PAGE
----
Matthew Mitchum (Australia). The struggle of divers into the water is always carried out extremely stubbornly. Few manage to surpass the robotic Chinese. In Beijing in 2008, Australian Mitchum won a sensational victory, beating Zhou Luxin only through the last jump. But the athlete also went down in history thanks to his sensational recognition, drawn from him by the Australian tabloid on the eve of the start of the Games. Mitchum confessed to his non-traditional sexual orientation. A specialized American publication has studied this side of the Beijing Olympics. It turned out that in addition to Matthew, 9 more athletes discovered their non-traditional orientation. Mitchum's confessions scared away sponsors from him, who valued their reputation, and the fans were left with broken hearts. But the athlete himself was not at all embarrassed by such fame. In 2010, he even performed at the traditional, already eighth gay games in Cologne, where he read the oath of athletes. After healed his physical injuries, Matthew competed at the London Olympics. Another famous gay athlete was Olympic champion Greg Luganis, who also jumped into the water. He confessed his sexual preferences after the end of his career. Another interesting story was connected with him. Greg jumped into the pool with his head bruised, while he was HIV-positive. But Luganis concealed the fact of his illness, which he later asked for forgiveness.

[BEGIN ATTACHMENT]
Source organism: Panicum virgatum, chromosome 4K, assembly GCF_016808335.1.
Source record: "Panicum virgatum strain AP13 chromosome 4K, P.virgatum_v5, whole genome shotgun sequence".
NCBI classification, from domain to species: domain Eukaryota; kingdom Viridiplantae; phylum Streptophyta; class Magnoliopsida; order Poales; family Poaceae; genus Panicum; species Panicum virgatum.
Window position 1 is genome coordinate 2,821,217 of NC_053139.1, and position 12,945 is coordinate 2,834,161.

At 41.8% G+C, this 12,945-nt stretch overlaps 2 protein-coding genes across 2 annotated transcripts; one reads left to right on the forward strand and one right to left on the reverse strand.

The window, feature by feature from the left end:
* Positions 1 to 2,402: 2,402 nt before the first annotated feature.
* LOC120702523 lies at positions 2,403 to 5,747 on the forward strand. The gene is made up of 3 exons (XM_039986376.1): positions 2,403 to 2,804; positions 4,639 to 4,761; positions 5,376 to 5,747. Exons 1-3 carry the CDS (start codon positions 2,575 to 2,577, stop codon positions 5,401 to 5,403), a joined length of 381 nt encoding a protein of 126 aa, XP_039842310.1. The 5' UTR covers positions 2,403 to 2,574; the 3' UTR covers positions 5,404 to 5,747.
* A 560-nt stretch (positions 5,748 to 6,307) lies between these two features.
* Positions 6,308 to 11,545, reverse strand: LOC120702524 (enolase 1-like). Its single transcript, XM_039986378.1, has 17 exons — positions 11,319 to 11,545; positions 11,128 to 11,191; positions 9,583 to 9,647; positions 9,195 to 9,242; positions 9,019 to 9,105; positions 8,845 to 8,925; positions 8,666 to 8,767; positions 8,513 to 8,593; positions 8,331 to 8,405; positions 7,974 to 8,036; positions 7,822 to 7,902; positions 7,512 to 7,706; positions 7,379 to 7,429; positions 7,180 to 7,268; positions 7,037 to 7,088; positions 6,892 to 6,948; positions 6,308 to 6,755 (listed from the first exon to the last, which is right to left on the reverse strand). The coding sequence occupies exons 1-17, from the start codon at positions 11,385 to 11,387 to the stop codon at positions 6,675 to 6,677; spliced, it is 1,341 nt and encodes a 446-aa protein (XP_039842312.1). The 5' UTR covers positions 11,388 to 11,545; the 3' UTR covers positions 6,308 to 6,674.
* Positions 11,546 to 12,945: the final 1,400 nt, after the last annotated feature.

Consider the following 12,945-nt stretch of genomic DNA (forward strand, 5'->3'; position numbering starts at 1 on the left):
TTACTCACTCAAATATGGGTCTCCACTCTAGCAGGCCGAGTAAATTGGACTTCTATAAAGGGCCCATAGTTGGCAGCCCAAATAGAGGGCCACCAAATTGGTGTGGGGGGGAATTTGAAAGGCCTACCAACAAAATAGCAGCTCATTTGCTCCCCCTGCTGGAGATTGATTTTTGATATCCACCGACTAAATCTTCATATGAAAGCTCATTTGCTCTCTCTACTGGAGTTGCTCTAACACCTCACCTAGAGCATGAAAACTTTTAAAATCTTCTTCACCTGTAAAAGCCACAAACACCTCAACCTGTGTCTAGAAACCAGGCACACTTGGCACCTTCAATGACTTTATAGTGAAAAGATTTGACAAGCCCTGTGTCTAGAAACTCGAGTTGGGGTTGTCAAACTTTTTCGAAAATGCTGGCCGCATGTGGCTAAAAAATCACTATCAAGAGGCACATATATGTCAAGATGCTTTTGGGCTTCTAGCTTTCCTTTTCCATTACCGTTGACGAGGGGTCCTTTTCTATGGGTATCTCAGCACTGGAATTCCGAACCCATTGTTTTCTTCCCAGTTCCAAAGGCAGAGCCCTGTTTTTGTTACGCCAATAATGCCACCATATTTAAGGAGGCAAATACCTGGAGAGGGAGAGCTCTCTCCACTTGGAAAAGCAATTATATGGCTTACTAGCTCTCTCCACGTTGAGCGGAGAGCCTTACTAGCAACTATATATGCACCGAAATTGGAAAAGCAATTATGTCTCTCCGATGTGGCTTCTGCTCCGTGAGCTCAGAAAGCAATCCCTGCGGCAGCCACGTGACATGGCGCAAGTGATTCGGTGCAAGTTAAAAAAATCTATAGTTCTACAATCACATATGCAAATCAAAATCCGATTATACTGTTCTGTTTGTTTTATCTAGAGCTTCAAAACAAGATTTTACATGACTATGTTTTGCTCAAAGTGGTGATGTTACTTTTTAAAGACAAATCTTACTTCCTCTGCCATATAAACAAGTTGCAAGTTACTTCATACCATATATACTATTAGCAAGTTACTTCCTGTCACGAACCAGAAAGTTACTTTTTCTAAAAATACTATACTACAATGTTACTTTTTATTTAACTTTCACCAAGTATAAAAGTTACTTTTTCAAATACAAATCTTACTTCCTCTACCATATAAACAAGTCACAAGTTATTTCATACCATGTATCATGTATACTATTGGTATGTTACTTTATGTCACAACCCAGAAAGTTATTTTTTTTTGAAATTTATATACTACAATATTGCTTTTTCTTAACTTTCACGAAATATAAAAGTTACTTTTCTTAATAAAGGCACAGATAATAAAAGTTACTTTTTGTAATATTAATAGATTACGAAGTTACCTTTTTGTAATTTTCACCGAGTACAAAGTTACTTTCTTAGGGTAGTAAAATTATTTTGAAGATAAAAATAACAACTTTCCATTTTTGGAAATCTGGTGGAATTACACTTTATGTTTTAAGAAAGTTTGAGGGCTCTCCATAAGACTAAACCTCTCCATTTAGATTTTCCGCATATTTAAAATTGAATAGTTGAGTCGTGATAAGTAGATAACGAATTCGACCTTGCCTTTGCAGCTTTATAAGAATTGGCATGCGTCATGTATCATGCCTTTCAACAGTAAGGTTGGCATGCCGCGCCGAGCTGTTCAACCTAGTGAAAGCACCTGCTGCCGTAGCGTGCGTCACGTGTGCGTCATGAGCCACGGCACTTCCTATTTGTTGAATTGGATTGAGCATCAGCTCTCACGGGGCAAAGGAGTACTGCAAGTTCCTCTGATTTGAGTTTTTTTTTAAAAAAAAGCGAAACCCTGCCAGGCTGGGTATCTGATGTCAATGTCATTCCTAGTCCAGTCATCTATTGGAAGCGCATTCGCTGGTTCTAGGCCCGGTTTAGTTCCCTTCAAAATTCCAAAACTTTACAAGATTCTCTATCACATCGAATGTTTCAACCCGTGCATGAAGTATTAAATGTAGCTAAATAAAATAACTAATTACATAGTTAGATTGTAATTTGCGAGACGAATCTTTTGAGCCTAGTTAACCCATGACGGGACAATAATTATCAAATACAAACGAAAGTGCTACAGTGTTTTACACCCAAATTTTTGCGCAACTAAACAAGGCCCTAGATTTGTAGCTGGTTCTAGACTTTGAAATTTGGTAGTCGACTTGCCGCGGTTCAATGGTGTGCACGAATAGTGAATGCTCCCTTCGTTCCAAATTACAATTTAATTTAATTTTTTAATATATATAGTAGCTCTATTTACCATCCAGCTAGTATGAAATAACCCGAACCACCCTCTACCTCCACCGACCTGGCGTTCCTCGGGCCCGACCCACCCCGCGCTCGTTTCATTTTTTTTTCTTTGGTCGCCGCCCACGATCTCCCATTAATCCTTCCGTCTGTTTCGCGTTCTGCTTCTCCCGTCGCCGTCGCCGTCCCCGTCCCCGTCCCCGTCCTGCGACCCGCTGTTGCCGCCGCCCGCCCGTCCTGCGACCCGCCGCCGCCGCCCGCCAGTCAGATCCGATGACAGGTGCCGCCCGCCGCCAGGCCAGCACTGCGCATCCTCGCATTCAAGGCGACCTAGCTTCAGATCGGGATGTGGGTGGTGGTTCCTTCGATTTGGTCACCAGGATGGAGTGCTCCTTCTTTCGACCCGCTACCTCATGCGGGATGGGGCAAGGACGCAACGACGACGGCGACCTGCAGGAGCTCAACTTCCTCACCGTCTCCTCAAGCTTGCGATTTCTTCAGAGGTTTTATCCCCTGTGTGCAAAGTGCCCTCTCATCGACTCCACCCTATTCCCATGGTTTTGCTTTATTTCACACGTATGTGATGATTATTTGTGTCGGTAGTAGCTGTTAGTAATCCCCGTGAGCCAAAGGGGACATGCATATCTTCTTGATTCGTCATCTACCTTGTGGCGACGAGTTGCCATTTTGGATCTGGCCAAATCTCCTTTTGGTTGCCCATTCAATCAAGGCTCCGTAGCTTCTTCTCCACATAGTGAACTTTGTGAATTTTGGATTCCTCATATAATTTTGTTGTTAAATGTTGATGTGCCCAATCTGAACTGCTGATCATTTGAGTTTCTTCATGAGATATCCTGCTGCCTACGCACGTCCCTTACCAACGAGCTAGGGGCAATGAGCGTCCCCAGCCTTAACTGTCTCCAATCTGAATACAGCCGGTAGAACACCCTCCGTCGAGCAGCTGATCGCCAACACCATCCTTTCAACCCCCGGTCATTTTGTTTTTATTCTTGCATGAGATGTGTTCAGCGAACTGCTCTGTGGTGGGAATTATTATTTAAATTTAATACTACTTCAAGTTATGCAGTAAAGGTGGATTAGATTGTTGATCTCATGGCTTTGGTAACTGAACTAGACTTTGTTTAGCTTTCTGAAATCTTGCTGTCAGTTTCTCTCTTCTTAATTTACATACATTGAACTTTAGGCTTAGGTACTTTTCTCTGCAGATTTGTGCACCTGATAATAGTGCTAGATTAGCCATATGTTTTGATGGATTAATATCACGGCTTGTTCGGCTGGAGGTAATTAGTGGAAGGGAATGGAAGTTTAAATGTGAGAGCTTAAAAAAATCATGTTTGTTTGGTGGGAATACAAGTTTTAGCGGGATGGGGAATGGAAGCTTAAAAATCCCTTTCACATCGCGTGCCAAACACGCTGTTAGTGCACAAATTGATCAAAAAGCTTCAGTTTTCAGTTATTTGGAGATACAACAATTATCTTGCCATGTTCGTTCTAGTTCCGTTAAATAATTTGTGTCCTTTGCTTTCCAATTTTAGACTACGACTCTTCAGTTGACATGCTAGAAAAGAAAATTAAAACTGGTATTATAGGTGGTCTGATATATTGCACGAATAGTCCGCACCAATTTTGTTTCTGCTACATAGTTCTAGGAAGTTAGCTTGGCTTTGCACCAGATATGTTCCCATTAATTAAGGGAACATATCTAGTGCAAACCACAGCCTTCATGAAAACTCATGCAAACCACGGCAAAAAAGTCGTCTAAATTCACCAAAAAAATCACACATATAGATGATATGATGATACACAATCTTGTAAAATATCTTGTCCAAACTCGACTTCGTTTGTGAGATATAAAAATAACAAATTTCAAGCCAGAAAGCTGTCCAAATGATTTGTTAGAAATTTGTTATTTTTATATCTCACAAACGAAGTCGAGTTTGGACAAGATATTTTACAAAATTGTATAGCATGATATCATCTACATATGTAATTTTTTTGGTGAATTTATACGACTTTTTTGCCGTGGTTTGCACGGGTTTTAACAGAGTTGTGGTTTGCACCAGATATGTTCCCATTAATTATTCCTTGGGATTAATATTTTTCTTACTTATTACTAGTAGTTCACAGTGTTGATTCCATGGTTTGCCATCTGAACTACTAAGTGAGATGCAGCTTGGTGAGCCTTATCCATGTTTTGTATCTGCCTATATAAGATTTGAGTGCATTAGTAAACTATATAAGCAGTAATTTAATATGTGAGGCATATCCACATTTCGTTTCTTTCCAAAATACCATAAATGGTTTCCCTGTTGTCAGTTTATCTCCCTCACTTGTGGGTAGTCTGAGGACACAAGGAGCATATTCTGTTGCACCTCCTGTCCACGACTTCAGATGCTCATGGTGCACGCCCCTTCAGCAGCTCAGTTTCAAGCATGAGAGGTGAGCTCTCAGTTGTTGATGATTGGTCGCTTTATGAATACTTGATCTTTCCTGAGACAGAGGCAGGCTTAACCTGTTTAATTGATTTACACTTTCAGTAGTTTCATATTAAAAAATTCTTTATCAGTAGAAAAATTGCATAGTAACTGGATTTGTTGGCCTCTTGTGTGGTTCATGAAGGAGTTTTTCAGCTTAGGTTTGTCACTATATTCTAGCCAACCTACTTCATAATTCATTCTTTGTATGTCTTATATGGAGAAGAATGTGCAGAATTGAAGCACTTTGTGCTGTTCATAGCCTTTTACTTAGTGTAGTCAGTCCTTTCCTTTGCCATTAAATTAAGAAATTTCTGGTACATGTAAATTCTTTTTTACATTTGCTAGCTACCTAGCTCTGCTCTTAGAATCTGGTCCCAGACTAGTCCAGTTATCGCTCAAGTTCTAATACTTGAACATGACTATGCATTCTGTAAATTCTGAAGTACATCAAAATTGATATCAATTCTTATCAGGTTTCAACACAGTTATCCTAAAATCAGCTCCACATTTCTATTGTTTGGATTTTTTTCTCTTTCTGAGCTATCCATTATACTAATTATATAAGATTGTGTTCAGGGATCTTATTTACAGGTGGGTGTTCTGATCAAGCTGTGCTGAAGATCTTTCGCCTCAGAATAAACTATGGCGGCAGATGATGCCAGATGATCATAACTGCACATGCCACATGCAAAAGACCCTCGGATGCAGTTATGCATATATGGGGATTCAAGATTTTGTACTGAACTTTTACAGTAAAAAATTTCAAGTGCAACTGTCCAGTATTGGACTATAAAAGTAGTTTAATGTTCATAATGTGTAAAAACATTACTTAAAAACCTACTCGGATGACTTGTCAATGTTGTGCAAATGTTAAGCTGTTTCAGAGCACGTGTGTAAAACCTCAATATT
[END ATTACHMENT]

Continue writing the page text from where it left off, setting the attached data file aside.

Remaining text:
Jeffrey Bolkiah (Brunei). Cases where royalty compete in the Olympic Games are fairly common. Jeffrey came to Atlanta in 1996 as his country's finance minister. This playboy also had "blue blood", because his older brother was the Sultan of Brunei. Only this Olympian turned out to be not very experienced in clay pigeon shooting. And did he need it, because at home the athlete was waiting for a fleet of 1,500 cars, a hangar with dozens of aircraft and a personal harem with thirty women. Nevertheless, the prince managed to take 49th place, which turned out to be not the last. Two extra hits helped to avoid a complete failure. Perhaps, an expensive gun inlaid with precious stones helped in this. Two years later, one of the richest people in the world hastily left all his posts and left Brunei - he was accused of embezzling the treasury. Continuing the career of an Olympian is out of the question.